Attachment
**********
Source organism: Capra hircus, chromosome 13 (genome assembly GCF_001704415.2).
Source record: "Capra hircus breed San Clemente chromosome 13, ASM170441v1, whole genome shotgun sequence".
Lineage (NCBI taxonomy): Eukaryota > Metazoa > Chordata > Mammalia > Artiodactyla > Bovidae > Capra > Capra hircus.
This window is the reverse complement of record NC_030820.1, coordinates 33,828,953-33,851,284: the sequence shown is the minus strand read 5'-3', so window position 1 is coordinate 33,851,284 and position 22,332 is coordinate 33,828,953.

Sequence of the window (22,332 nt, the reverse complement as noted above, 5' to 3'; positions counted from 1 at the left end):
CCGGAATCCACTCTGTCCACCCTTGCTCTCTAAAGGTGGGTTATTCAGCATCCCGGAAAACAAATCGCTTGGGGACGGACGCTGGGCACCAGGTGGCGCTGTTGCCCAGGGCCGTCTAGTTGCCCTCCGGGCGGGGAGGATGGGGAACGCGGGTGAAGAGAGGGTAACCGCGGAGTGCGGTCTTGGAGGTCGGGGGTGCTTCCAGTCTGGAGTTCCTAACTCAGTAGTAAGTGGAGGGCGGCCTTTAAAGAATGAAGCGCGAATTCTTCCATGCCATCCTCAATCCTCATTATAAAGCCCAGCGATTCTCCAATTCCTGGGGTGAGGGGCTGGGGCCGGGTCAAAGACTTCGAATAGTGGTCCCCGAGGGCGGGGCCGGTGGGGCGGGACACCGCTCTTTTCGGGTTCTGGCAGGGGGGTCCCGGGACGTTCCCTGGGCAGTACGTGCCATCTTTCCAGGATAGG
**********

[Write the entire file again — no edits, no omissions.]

Source organism: Capra hircus, chromosome 13 (genome assembly GCF_001704415.2).
Source record: "Capra hircus breed San Clemente chromosome 13, ASM170441v1, whole genome shotgun sequence".
Lineage (NCBI taxonomy): Eukaryota > Metazoa > Chordata > Mammalia > Artiodactyla > Bovidae > Capra > Capra hircus.
This window is the reverse complement of record NC_030820.1, coordinates 33,828,953-33,851,284: the sequence shown is the minus strand read 5'-3', so window position 1 is coordinate 33,851,284 and position 22,332 is coordinate 33,828,953.

Sequence of the window (22,332 nt, the reverse complement as noted above, 5' to 3'; positions counted from 1 at the left end):
CCGGAATCCACTCTGTCCACCCTTGCTCTCTAAAGGTGGGTTATTCAGCATCCCGGAAAACAAATCGCTTGGGGACGGACGCTGGGCACCAGGTGGCGCTGTTGCCCAGGGCCGTCTAGTTGCCCTCCGGGCGGGGAGGATGGGGAACGCGGGTGAAGAGAGGGTAACCGCGGAGTGCGGTCTTGGAGGTCGGGGGTGCTTCCAGTCTGGAGTTCCTAACTCAGTAGTAAGTGGAGGGCGGCCTTTAAAGAATGAAGCGCGAATTCTTCCATGCCATCCTCAATCCTCATTATAAAGCCCAGCGATTCTCCAATTCCTGGGGTGAGGGGCTGGGGCCGGGTCAAAGACTTCGAATAGTGGTCCCCGAGGGCGGGGCCGGTGGGGCGGGACACCGCTCTTTTCGGGTTCTGGCAGGGGGGTCCCGGGACGTTCCCTGGGCAGTACGTGCCATCTTTCCAGGATAGG